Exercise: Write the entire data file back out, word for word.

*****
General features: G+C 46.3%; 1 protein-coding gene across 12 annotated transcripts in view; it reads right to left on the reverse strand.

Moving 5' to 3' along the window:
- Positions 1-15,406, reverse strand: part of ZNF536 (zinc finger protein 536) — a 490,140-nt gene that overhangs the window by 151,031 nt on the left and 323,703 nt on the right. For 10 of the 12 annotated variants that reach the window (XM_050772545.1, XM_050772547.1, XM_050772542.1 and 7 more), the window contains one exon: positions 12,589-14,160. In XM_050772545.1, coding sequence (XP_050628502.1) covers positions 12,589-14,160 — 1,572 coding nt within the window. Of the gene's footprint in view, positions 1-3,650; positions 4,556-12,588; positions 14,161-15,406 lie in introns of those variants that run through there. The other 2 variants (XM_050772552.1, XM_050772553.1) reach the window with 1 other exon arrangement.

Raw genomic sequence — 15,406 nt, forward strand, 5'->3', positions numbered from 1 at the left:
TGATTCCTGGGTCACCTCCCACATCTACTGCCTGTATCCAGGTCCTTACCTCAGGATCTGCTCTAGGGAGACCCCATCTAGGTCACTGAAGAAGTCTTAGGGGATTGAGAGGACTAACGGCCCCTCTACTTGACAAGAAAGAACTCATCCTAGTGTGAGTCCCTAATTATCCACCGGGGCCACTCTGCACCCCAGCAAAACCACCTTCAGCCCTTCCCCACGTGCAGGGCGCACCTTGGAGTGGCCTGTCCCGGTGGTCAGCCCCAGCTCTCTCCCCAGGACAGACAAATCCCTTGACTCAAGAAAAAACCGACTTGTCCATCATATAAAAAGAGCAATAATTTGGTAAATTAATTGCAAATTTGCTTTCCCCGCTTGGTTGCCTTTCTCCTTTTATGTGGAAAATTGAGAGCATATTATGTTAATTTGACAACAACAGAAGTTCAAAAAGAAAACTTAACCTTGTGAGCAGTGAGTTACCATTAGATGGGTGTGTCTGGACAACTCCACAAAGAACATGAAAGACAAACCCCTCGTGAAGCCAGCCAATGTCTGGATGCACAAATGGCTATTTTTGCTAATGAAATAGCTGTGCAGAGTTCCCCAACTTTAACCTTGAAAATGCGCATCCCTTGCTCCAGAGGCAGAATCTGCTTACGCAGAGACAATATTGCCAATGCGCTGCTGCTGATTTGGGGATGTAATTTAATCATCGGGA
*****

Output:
General features: G+C 46.3%; 1 protein-coding gene across 12 annotated transcripts in view; it reads right to left on the reverse strand.

Moving 5' to 3' along the window:
- Positions 1-15,406, reverse strand: part of ZNF536 (zinc finger protein 536) — a 490,140-nt gene that overhangs the window by 151,031 nt on the left and 323,703 nt on the right. For 10 of the 12 annotated variants that reach the window (XM_050772545.1, XM_050772547.1, XM_050772542.1 and 7 more), the window contains one exon: positions 12,589-14,160. In XM_050772545.1, coding sequence (XP_050628502.1) covers positions 12,589-14,160 — 1,572 coding nt within the window. Of the gene's footprint in view, positions 1-3,650; positions 4,556-12,588; positions 14,161-15,406 lie in introns of those variants that run through there. The other 2 variants (XM_050772552.1, XM_050772553.1) reach the window with 1 other exon arrangement.

Raw genomic sequence — 15,406 nt, forward strand, 5'->3', positions numbered from 1 at the left:
TGATTCCTGGGTCACCTCCCACATCTACTGCCTGTATCCAGGTCCTTACCTCAGGATCTGCTCTAGGGAGACCCCATCTAGGTCACTGAAGAAGTCTTAGGGGATTGAGAGGACTAACGGCCCCTCTACTTGACAAGAAAGAACTCATCCTAGTGTGAGTCCCTAATTATCCACCGGGGCCACTCTGCACCCCAGCAAAACCACCTTCAGCCCTTCCCCACGTGCAGGGCGCACCTTGGAGTGGCCTGTCCCGGTGGTCAGCCCCAGCTCTCTCCCCAGGACAGACAAATCCCTTGACTCAAGAAAAAACCGACTTGTCCATCATATAAAAAGAGCAATAATTTGGTAAATTAATTGCAAATTTGCTTTCCCCGCTTGGTTGCCTTTCTCCTTTTATGTGGAAAATTGAGAGCATATTATGTTAATTTGACAACAACAGAAGTTCAAAAAGAAAACTTAACCTTGTGAGCAGTGAGTTACCATTAGATGGGTGTGTCTGGACAACTCCACAAAGAACATGAAAGACAAACCCCTCGTGAAGCCAGCCAATGTCTGGATGCACAAATGGCTATTTTTGCTAATGAAATAGCTGTGCAGAGTTCCCCAACTTTAACCTTGAAAATGCGCATCCCTTGCTCCAGAGGCAGAATCTGCTTACGCAGAGACAATATTGCCAATGCGCTGCTGCTGATTTGGGGATGTAATTTAATCATCGGGA